• By Kevin Mount
  • Posted on Thursday 04th September, 2008

Double the happiness – double the worry for research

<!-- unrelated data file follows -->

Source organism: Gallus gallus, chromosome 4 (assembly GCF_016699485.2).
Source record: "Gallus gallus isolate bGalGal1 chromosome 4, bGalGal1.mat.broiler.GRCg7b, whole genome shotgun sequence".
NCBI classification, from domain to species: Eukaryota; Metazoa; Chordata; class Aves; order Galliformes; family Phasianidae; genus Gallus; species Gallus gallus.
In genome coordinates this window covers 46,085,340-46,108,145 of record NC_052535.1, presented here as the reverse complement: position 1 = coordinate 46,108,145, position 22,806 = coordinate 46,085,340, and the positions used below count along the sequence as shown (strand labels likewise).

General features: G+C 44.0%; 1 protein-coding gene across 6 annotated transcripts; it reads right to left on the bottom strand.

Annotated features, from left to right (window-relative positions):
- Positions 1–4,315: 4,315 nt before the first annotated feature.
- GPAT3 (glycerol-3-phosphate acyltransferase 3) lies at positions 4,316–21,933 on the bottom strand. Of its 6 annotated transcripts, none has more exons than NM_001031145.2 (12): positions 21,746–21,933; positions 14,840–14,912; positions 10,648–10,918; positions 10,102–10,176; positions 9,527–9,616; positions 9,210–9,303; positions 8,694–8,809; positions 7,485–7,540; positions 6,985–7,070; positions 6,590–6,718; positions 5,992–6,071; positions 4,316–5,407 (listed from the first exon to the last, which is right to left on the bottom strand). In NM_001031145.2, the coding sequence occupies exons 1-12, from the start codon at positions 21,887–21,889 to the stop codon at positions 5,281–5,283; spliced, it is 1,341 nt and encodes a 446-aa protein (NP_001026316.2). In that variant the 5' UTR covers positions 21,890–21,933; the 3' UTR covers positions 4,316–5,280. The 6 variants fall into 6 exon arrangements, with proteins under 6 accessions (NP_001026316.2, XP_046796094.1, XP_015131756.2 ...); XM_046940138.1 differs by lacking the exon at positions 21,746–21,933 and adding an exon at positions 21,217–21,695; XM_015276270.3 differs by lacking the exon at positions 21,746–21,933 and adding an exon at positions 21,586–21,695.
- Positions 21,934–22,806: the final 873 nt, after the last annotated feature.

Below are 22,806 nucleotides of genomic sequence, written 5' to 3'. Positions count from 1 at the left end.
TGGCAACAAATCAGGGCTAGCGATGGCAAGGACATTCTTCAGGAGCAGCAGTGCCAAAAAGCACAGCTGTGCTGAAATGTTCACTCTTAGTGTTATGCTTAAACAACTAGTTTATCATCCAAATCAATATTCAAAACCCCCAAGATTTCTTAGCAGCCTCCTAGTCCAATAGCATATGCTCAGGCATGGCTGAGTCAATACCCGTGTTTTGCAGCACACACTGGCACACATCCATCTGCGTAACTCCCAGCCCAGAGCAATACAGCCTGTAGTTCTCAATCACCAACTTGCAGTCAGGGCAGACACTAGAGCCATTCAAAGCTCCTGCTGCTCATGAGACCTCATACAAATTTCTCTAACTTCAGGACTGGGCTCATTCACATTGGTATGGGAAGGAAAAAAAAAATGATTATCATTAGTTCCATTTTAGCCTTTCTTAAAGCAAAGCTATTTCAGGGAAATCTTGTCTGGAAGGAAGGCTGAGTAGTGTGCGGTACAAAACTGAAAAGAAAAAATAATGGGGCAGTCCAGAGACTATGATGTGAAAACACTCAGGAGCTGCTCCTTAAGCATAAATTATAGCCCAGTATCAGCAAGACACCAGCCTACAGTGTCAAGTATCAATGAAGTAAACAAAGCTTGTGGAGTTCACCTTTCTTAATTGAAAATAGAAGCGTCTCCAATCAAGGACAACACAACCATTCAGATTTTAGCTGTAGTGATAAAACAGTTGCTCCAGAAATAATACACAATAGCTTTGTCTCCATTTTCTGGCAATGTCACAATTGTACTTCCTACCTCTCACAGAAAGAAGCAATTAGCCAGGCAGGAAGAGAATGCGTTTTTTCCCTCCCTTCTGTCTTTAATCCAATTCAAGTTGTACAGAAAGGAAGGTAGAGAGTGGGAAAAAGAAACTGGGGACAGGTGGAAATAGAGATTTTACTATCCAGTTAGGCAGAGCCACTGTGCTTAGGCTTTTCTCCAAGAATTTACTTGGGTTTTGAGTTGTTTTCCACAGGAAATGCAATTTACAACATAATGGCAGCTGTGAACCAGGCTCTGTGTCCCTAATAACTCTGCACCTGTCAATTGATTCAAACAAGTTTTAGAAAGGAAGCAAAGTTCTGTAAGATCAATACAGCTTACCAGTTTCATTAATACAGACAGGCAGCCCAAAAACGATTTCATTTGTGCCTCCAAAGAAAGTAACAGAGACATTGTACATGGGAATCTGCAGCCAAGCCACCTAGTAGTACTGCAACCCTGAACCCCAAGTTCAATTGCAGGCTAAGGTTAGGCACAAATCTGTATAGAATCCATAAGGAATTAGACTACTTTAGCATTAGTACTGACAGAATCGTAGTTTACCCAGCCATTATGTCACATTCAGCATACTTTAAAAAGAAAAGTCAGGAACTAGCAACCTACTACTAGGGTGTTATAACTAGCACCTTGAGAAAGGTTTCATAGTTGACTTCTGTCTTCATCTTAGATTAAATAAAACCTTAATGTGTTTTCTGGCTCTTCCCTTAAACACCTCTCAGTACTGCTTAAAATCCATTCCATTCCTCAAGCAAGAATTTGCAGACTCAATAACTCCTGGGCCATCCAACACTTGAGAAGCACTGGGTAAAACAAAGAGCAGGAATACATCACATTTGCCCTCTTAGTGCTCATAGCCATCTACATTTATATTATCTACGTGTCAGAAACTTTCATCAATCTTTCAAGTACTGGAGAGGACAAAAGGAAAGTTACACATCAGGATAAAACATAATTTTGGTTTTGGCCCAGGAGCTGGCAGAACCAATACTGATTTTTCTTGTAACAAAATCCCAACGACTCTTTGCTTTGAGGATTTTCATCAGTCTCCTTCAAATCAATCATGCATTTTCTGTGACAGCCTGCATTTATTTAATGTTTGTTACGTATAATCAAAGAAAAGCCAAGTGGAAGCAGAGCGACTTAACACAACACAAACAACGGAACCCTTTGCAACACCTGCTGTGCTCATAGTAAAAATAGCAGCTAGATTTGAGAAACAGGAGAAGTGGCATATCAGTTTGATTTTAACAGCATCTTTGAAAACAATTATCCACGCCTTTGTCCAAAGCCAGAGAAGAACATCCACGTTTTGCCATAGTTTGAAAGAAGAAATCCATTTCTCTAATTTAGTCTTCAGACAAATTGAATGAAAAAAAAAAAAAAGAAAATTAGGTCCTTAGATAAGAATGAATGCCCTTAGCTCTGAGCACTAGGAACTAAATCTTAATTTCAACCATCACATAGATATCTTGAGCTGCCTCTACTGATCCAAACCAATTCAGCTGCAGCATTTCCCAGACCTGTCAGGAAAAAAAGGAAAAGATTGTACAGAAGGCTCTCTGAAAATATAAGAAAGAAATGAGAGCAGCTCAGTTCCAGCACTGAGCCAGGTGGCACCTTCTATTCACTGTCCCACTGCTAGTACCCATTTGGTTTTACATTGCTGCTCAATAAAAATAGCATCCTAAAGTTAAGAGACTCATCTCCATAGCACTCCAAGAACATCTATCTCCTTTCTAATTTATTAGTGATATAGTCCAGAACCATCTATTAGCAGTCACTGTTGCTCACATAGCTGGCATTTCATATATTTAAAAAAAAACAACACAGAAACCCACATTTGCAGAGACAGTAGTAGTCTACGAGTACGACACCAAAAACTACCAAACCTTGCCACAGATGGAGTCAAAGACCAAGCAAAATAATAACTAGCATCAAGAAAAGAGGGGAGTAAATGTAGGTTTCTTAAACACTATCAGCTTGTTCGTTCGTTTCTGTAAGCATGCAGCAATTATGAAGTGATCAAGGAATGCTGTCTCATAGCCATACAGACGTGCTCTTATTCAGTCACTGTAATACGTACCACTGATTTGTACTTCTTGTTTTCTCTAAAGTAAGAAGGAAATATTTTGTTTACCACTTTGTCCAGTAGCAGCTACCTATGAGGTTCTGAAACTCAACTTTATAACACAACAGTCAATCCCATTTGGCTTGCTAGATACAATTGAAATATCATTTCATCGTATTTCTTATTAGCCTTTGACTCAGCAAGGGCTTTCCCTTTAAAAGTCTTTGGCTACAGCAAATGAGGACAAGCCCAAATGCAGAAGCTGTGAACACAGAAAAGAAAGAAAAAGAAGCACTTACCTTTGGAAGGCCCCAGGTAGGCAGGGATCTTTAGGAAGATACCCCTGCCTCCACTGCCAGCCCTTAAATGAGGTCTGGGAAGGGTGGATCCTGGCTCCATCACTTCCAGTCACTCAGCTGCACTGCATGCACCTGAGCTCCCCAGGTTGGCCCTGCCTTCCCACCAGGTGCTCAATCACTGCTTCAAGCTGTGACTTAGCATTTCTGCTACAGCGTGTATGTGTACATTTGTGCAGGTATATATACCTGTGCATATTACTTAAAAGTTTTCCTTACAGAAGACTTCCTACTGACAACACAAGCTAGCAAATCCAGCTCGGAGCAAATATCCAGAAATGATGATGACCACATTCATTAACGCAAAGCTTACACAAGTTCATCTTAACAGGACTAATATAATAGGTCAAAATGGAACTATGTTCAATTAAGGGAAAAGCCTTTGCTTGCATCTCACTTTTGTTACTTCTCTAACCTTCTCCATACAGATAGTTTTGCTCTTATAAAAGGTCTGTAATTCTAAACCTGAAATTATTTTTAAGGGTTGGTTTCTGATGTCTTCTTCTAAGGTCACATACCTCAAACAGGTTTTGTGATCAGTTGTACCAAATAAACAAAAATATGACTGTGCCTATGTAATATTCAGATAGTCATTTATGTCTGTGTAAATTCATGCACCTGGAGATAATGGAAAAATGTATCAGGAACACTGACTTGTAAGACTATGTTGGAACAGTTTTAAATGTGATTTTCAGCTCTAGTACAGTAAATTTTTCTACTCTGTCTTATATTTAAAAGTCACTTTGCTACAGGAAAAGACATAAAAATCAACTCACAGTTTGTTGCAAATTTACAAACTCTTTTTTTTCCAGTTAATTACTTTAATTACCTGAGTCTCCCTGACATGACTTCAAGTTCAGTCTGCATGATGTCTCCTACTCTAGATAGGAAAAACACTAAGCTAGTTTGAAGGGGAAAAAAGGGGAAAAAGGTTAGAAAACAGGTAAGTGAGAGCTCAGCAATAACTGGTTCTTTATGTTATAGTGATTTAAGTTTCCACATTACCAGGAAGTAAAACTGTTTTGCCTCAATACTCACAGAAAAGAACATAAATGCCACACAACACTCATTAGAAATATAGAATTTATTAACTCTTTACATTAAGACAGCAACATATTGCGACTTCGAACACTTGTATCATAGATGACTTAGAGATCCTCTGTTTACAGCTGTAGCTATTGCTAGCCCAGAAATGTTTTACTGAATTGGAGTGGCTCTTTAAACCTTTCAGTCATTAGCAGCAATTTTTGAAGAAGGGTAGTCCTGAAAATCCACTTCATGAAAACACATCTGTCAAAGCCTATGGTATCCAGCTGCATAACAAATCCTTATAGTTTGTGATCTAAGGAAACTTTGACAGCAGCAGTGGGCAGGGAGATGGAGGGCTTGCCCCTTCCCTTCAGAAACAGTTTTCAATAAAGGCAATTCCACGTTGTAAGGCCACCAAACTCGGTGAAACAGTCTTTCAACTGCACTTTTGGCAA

Smoking and obesity both have serious, potentially fatal consequences for health and well-being. But recent research in Southern California has confirmed a well-known suspicion by indicating that smoking actually protects adolescents against obesity in adulthood. The finding comes from a follow-up study of adults in their thirties who participated as teenagers in a successful substance abuse prevention trial. The Mid Western Prevention Project (MPP) targeted young people in sixth or seventh grade, trained them how to identify social pressures to smoke and taught them how to avoid drug use.MPP draws heavily on social learning techniques such as modeling, role play and discussion with peers and students. Primarily delivered in a school setting, it also involves community-based components, including a mass media strategy, parent education programs and local policy changes in relation to tobacco, alcohol and other drugs. All together there are five component programs – school, parent, community organization, health policy and mass media. In 1984, eight schools involved in the MPP trial in Kansas City, Missouri, were randomly allocated either to the program or to a control group. Over 1,600 students were followed up six months after they completed the program, and thereafter as many as possible have been assessed on a year to 18-monthly basis. There have been 16 waves of follow up data collection. Among other positive outcomes, young people who received the prevention program experienced a 40% reduction in daily smoking and similar reductions in alcohol and marijuana use, all of which were maintained into early adulthood. These successes were duly noted by Blueprints for Violence Prevention and other organizations such as the US Substance Abuse Health and Services Administration (SAMHSA). All agree that MPP meets their respective criteria for effective proven models or programs.The unexpected poor outcome came to light in the latest analysis of program data. Writing in Nicotine and Tobacco Research, the program developers at the Institute for Health Promotion and Disease Prevention Research at the University of Southern California, Alhambra, report that cigarette use beginning in early adolescence and continuing into early adulthood is associated with lower Body Mass Index (BMI) scores. This suggests that when the program is successful it reduces the likelihood of smoking, but in doing so increases the likelihood of obesity. The team explain that adolescents' concern about weight gain can be a barrier to them making the decision to quit smoking. This is one of only a few studies to have examined the link between actual body weight, BMI and smoking.The authors recommend that MPP and similar adolescent tobacco programs introduce a supplement to their usual program curriculum that deals with the principles of healthy eating and exercise.Guneet Kaur Jasuja, Chih-Ping Chou, Nathaniel R Riggs, Mary Ann Pentz, “Early cigarette use and psychological distress as predictors of obesity risk in adulthood” Nicotine and Tobacco Research, February 2008, pp 325-35

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